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A petition has been started, urging the Sullivans Cove Waterfront Authority and the Tasmanian Government to intervene and protect 10 Murray Street, Hobart from demolition as part of a large-scale redevelopment scheme by fjmt and Citta Property Group.
The petition states that the demolition of the building is unnecessary and short-sighted, asking the Tasmanian Government to intervene to protect this landmark example of 20th Century Australian architecture and preserve it for future generations. The petition will be sent to the Tasmanian Government as well as the Sullivans Cove Waterfront Authority, which will have the final say on the projects approval.
Development is due to begin early in 2010. fjmt director, Richard Francis-Jones, says that the existing building fails the square from an urban design point of view.
Francis-Jones explained that the firm had looked at options for keeping the building in the square and developing around it. Speaking to The Mercury about the redevelopment, he said, we looked at it closely and our original thinking was to retain it and lower its scale and take some floors off and make it fit better, but it wasnt as good as we could do for the space.
He added, “I like buildings from [the early modern] period and that building does have qualities but a city is not about individual buildings, no matter what you think about them, it is how they go together, scale and their relationship with the surrounds. And that building fails on those accounts and it inhibits the development of this site enormously.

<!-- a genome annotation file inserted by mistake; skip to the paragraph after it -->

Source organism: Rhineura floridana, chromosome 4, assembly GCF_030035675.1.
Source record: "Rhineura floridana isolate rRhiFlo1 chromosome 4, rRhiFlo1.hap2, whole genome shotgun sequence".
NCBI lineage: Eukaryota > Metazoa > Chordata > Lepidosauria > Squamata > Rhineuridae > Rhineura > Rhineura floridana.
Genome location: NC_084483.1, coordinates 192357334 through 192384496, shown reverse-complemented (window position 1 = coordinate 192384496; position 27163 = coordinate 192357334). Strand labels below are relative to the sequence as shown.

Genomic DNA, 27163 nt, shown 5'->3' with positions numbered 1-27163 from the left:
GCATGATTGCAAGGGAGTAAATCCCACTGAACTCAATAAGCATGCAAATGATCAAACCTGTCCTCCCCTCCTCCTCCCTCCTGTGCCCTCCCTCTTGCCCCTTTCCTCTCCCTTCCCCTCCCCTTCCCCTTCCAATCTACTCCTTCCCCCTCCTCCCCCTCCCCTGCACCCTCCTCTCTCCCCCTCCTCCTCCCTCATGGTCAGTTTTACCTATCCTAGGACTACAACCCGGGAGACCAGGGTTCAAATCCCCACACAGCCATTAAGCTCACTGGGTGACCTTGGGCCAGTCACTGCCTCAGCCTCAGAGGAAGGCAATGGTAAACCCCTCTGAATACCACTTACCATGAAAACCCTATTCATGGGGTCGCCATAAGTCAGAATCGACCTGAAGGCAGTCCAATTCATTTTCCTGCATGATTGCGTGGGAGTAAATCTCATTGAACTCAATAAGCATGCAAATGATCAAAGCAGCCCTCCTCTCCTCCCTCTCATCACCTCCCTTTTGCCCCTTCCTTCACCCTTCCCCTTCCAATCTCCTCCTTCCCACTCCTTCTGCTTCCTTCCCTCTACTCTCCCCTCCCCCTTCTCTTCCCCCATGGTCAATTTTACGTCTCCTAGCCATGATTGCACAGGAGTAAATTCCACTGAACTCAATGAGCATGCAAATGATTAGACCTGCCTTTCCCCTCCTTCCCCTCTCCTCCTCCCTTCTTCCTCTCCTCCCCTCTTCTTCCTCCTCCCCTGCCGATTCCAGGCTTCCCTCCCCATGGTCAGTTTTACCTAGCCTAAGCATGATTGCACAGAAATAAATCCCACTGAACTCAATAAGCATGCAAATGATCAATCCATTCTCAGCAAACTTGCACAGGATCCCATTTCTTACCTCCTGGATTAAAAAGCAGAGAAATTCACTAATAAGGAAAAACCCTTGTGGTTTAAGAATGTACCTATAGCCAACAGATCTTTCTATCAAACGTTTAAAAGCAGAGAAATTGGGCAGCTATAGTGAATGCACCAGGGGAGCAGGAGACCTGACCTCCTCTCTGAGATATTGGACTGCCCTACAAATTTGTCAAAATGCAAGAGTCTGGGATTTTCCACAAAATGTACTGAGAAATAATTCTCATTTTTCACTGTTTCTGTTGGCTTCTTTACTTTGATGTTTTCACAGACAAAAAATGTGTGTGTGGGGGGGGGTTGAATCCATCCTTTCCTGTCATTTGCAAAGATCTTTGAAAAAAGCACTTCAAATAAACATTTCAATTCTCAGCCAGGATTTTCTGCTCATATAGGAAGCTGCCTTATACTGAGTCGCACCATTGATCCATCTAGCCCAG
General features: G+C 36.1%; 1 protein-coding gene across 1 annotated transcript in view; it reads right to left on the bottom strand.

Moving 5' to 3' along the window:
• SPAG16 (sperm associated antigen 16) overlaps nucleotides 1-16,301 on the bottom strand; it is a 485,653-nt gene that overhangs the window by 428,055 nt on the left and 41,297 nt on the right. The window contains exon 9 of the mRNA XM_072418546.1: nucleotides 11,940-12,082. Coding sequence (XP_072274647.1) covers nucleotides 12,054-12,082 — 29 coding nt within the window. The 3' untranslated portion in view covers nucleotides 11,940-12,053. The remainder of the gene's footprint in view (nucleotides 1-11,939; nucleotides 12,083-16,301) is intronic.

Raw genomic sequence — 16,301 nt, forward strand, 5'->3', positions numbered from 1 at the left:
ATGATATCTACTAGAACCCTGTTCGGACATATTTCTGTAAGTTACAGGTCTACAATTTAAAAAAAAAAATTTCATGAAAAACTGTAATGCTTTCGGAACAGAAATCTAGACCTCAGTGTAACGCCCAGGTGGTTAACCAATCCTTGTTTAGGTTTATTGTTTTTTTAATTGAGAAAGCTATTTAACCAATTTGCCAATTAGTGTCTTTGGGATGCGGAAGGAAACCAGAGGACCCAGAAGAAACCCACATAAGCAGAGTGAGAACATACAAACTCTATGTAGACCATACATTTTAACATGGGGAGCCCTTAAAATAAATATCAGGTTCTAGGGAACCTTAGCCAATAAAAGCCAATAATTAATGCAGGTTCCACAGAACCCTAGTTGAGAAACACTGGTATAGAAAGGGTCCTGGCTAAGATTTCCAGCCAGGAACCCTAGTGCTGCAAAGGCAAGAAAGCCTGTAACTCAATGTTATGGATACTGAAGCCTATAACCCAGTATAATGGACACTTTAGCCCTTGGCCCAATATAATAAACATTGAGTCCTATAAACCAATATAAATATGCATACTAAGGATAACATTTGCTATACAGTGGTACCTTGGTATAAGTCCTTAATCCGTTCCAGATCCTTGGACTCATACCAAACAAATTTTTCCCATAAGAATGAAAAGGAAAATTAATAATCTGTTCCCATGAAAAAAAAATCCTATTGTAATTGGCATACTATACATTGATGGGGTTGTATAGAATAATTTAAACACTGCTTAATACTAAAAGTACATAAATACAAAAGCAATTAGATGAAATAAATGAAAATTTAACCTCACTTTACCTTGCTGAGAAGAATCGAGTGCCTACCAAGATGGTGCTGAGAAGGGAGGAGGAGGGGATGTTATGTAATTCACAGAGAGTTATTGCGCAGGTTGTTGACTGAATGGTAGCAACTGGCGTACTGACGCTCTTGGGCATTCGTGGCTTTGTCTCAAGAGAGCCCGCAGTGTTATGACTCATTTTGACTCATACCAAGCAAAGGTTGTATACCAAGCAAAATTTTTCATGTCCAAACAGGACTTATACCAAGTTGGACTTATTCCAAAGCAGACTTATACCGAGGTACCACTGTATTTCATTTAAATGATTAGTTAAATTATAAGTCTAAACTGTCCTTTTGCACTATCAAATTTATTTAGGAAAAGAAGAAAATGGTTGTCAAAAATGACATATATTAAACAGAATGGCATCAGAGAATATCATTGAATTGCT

The redevelopment plan has angered those who wish to preserve the Brutalist building, designed by Dirk Bolt in the 1960s. The petition says, regarded by some as ugly or inappropriately situated, 10 Murray Street is in fact a unique example of 1960s Brutalist architecture in Australia and is of significant cultural value.
The debate raises some interesting questions about heritage buildings listed for preservation. The petition states that the Australian Institute of Architects suggested the building be included on the National Estate Register. The building is given indicative place on the register, where the Nominators Statement of Significance reads, The State Offices building is exemplary of a philosophy of building type (the multi-storey office block), and a continuation of the International style of the post-war period. It is a particularly well executed example of the movement and the best Tasmanian example of high-rise offices of this period.
However, the building has not been formally nominated for inclusion on the register.
Bolt spoke to Peter Johns from Butterpaper about his original design, saying, I think it is a pity that the State Offices building is perceived as not being harmonious with its setting, whilst the very essence of the original intention was the opposite.
[“Read the Butterpaper post here”:http://www.butterpaper.com/cms/news/1331/parliament-square]
Visit the [“Save 10 Murray website”:http://save10murray.wordpress.com/] and [“petition”:http://www.gopetition.com.au/petitions/stop-the-demolition-of-10-murray-street/sign.html]
[“Read the Mercury article”:http://www.themercury.com.au/article/2009/08/29/94011_tasmania-news.html]
*1* from fjmt’s proposal for Parliament Square
*2* courtesy Wiki ian